Rajan in short is as little responsible for controlling inflation as he is for causing stagnation in the economy. The entire debate around monetary policy and Rajan’s role in formulating it therefore is a red herring; and the absurdity of the current situation lies in the intensity with which participants in this debate are pursuing this red herring.

Rajan’s stance on interest rates, while it has little bearing on growth or inflation in the Indian economy, did attract funds from speculators to finance India’s current account deficit on the balance of payments. While in 2013, shortly after Rajan took over at the RBI, there was a sudden collapse of the rupee because of a withdrawal of funds by foreign speculators from the Indian economy, this was soon overcome through a combination of direct controls over gold imports which had skyrocketed and high interest rates (to lure foreign finance back to India). In fact, with the current deficit having gone down since then because of low oil prices (despite a fall in remittances for the same reason), the inflow of funds into the country has been large enough to boost India’s foreign exchange reserves after covering the current  deficit, and even to make the rupee appreciate vis-a-vis several other third world currencies. (This is one of the factors behind the continuous fall, relative to the corresponding figure for the previous year, in India’s merchandise exports for seventeen consecutive months till now). Rajan’s insistence on high interest rates therefore had more to do with managing the balance of payments than with either growth or inflation.

This being the case, the reason for the government’s dithering over an extension of his term, which led to his decision not to ask for one (so that the dithering on the part of the government amounted in effect to an implicit sacking), cannot be attributed to his stance on interest rates; it is more closely linked to his unsympathetic attitude towards Hindutva which he made no secret of. (Subramaniam Swamy’s accusation that he is not an “Indian at heart” refers precisely to this, since in Swamy’s view “Indianness” is synonymous with an acceptance of Hindutva).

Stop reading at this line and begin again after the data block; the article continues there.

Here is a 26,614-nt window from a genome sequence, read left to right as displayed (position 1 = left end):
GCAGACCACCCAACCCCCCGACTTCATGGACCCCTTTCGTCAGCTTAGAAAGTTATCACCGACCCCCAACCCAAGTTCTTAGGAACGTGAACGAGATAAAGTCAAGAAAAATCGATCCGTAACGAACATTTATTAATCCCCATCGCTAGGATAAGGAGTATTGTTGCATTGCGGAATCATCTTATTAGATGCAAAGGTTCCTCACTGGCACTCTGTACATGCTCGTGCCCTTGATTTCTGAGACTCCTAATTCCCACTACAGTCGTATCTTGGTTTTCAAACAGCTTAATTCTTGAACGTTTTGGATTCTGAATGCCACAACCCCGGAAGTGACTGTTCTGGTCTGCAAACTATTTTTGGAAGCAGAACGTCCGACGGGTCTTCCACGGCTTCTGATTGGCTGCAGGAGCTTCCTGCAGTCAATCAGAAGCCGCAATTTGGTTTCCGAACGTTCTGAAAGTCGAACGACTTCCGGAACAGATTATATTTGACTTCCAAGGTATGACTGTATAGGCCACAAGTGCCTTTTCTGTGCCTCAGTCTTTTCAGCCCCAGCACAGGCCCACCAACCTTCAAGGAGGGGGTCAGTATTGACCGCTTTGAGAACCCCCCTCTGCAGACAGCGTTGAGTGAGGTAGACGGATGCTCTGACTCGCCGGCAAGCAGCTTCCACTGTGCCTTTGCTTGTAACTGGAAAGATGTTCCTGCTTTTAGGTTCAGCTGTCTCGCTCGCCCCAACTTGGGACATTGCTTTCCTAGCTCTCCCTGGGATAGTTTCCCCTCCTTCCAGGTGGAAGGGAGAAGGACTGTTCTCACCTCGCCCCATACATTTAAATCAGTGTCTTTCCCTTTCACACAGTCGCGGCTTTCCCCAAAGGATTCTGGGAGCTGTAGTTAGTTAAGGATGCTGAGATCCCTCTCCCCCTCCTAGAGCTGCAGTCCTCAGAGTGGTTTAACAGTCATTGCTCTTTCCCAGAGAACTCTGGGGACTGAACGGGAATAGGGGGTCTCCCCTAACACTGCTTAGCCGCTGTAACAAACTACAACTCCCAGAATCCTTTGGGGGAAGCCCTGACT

Rajan’s “sacking” then is significant not so much because of the loss of “economic expertise” that it is supposed to entail (neo-liberalism under the current dispensation would run its course no matter who is at the helm of the RBI); it is significant because it shows that the Hindutva forces cannot tolerate even the mildest implicit criticism from a liberal intellectual, no matter how high his standing in the global financial community.




But precisely because of this standing, the Modi government has announced a slew of concessions for foreign direct investment almost on the morrow of Rajan’s announcement, so that speculators’ “confidence” in the Indian economy remains unimpaired and there is no significant capital flight. Allowing 100 percent foreign ownership in defence, pharmaceuticals and civil aviation is a major set of concessions; and though it may have immediately blunted any adverse fall-outs from Rajan’s exit, it amounts to a return to the days of colonialism.

The country had with great difficulty and determination sought to extricate itself from a situation at independence where several major commodities were either imported from abroad, or produced by foreign capital at home; the technology in these sectors in either case had been under the monopoly ownership of foreign companies, which had used this fact to fleece the Indian people. Building up the public sector as a bulwark against foreign capital, and developing technological self-reliance through publicly-funded R&D, had been a painstaking effort. It had been designed to ensure that political independence was accompanied by a degree of freedom from economic arm-twisting by foreign capital.

This, notwithstanding the known limitations of the dirigiste regime under whose aegis it had occurred, had brought palpable benefits to the people, and also built up the country’s productive and technological base. A world in which control over technology is with the advanced countries while the developing countries merely provide locations for plants where their cheap labour can be exploited by capitalists from these advanced countries, remains a highly unequal world, no matter how rapidly the GDP in the developing countries grows as a consequence. The dirigiste economic regime in India had sought to change this unequal world. Imperialism on the other hand was always relentless in its efforts to push the country back into this unequal relationship; and the imposition of neo-liberal policies through its agencies like the World Bank and the IMF is part of this effort. The BJP-led government has shown itself to be fully complicit in this imperialist project.

What this episode, involving Rajan’s sacking and the FDI announcements following it, reveals is that to push Hindutva this government is more than willing to make concessions to imperialism. If Rajan has to be sacked because the Hindutva forces dislike him (as they would since they want Hindutva acolytes everywhere) then he will be sacked; and if foreign capital demands a price from the country for such  sacking, then the Hindutva forces will make the country pay that price. It is ironic that those who keep harping on “national pride” are perfectly willing to make the nation economically, technologically and militarily subservient to imperialism.